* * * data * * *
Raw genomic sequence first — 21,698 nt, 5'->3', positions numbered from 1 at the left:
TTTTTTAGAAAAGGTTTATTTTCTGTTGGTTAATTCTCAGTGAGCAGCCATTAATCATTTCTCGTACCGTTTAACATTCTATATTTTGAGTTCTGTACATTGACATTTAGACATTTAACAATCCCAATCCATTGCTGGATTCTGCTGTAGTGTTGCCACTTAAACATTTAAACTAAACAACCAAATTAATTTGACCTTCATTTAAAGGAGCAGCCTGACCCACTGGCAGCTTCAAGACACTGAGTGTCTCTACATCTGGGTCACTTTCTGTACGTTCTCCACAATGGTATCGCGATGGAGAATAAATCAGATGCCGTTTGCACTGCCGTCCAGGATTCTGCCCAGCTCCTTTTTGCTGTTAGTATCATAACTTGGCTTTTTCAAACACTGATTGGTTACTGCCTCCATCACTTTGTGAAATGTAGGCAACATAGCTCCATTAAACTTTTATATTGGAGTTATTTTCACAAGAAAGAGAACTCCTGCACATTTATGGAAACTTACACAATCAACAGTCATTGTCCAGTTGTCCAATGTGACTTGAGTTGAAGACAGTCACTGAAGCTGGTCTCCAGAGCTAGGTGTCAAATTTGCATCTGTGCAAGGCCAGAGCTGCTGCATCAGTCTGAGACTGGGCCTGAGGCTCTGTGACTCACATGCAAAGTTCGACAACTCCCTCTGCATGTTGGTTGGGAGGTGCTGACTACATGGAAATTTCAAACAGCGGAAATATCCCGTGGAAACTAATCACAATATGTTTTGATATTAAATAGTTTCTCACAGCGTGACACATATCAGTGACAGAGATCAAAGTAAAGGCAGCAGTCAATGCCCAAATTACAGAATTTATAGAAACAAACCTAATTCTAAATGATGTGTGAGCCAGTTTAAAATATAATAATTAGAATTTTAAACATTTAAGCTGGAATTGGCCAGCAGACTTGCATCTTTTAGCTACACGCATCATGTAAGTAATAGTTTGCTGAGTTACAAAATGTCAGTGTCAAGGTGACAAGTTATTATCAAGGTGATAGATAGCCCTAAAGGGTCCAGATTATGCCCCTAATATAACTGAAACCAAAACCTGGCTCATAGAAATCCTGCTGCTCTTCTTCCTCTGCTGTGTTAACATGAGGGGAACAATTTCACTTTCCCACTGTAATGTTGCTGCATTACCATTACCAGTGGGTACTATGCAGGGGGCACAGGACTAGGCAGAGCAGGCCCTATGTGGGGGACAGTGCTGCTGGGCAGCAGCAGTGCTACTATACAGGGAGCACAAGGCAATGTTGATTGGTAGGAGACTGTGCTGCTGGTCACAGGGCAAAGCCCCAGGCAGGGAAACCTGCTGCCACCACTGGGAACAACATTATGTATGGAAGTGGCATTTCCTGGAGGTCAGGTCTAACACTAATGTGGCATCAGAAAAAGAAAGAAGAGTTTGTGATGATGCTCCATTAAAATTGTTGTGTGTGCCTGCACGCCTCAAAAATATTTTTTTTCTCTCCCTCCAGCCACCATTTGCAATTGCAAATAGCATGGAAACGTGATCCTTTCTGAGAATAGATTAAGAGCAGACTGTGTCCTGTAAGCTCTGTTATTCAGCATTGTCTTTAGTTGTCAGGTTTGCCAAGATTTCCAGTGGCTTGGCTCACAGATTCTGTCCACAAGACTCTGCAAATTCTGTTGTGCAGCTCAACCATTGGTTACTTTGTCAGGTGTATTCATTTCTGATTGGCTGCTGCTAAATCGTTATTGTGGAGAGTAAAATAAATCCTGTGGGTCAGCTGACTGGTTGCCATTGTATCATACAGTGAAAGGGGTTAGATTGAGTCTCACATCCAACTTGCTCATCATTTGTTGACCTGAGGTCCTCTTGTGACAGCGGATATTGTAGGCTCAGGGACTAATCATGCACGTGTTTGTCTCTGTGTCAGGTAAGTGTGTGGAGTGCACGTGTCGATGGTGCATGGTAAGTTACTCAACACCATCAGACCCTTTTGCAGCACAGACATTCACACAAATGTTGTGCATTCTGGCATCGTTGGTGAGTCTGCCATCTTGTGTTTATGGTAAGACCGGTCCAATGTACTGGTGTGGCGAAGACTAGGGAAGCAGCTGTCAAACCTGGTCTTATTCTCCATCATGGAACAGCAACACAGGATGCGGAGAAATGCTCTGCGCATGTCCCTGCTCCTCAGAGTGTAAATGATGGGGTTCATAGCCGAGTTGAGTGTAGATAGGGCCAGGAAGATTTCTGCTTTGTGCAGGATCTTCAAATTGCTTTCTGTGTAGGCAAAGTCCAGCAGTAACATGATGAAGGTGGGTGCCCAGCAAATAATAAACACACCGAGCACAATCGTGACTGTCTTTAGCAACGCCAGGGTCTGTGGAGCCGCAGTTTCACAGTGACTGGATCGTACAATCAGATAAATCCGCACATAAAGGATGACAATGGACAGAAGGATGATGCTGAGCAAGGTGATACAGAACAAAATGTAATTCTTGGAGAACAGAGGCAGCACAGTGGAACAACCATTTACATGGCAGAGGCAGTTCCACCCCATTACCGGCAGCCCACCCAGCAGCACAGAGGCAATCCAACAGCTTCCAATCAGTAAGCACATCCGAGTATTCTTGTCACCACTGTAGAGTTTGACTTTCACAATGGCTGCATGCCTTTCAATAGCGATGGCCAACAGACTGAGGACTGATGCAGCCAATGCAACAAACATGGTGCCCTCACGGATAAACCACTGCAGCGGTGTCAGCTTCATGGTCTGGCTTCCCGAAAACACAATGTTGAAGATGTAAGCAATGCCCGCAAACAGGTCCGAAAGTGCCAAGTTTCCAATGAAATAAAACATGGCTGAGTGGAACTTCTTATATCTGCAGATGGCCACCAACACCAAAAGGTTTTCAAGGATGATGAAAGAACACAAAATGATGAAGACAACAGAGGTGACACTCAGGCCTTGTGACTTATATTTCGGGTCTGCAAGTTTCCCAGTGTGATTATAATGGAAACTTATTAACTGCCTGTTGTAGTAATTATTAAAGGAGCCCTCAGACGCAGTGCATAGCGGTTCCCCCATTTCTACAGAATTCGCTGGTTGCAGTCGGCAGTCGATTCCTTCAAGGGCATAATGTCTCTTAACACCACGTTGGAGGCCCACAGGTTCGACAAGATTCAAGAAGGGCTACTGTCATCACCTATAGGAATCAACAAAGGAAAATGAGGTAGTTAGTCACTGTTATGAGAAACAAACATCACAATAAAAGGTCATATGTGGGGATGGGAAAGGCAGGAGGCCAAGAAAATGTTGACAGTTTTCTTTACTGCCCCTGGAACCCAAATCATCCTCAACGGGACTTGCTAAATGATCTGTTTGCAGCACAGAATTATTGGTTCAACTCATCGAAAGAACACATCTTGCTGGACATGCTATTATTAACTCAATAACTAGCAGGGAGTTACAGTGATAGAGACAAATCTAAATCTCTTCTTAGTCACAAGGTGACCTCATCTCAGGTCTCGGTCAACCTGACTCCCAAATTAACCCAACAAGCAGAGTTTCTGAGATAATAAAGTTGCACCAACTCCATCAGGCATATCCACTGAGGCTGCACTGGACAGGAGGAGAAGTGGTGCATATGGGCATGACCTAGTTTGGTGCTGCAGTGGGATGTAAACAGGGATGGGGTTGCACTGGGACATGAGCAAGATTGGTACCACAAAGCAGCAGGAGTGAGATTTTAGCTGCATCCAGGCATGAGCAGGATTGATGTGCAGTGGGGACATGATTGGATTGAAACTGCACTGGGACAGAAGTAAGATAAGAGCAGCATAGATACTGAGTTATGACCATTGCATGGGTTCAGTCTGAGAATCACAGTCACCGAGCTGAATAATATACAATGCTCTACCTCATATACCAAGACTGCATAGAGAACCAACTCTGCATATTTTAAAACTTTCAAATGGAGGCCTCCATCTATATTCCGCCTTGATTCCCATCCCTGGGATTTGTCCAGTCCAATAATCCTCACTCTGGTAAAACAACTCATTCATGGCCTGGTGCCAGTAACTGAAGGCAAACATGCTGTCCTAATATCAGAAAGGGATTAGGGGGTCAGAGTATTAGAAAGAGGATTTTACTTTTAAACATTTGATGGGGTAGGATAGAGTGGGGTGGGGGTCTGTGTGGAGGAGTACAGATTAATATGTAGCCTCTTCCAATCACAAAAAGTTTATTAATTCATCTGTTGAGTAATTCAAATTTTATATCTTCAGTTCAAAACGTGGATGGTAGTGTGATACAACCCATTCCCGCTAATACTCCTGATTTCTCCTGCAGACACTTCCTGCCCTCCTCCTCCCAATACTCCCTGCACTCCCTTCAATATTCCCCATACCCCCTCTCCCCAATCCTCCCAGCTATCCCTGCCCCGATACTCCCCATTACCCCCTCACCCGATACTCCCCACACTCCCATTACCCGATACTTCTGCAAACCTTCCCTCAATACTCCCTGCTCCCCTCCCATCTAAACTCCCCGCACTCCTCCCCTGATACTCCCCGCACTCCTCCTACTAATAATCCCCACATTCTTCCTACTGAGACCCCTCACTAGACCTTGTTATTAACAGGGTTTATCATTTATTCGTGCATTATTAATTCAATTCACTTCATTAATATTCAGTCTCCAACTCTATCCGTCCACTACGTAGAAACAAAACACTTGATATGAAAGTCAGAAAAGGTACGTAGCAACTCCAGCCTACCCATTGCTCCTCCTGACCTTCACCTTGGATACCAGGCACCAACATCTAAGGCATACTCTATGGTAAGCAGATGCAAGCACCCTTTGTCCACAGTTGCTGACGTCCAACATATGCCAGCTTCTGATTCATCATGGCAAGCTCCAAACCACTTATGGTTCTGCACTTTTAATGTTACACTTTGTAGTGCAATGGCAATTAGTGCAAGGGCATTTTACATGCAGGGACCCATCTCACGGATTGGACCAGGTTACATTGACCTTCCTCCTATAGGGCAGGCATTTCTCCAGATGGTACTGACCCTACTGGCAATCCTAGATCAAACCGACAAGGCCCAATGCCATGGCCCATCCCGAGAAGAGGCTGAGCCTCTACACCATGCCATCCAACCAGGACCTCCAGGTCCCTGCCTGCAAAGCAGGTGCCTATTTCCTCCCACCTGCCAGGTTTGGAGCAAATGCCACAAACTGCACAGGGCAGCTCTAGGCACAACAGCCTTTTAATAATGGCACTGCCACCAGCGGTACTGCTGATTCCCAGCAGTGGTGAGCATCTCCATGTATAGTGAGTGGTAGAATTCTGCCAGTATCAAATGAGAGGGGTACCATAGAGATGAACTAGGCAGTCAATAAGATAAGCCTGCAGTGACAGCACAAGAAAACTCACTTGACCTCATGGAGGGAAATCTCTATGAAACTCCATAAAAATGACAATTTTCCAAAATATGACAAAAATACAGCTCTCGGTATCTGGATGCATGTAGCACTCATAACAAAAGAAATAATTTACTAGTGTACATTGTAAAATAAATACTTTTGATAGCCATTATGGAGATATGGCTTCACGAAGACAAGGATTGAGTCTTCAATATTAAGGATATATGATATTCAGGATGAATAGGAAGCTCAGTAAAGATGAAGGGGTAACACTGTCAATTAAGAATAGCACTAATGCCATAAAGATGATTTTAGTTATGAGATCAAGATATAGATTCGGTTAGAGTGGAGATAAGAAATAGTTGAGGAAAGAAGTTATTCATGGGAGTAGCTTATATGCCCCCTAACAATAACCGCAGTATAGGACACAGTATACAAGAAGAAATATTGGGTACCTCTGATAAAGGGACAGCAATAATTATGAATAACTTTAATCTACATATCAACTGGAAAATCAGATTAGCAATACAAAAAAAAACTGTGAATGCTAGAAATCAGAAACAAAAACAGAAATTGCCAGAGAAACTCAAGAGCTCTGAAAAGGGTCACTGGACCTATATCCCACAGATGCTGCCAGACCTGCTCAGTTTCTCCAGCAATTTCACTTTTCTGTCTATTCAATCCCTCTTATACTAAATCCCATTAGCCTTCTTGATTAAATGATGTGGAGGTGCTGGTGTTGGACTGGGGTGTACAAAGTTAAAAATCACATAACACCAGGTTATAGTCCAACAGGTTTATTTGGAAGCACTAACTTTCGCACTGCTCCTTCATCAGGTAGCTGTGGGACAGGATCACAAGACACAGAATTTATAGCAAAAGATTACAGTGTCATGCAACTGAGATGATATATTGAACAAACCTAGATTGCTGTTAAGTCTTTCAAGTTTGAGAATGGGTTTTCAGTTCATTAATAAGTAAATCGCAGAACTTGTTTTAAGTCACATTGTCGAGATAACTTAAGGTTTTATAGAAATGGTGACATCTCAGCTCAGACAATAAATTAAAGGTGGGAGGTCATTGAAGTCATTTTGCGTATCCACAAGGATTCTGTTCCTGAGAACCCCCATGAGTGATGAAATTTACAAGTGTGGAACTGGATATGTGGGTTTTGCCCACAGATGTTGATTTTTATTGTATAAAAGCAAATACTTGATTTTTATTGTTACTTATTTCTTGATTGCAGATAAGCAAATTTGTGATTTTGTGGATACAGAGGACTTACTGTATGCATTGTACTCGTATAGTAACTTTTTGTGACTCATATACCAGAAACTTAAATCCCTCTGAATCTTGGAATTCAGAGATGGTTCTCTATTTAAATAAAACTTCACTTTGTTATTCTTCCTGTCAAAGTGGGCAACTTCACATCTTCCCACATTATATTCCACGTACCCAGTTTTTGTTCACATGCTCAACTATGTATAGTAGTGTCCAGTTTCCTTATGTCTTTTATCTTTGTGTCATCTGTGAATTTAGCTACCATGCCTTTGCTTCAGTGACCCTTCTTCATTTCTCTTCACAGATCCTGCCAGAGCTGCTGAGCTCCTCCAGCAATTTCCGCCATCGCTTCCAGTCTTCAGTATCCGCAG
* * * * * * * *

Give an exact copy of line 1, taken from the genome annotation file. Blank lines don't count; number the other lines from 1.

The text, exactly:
Raw genomic sequence first — 21,698 nt, 5'->3', positions numbered from 1 at the left: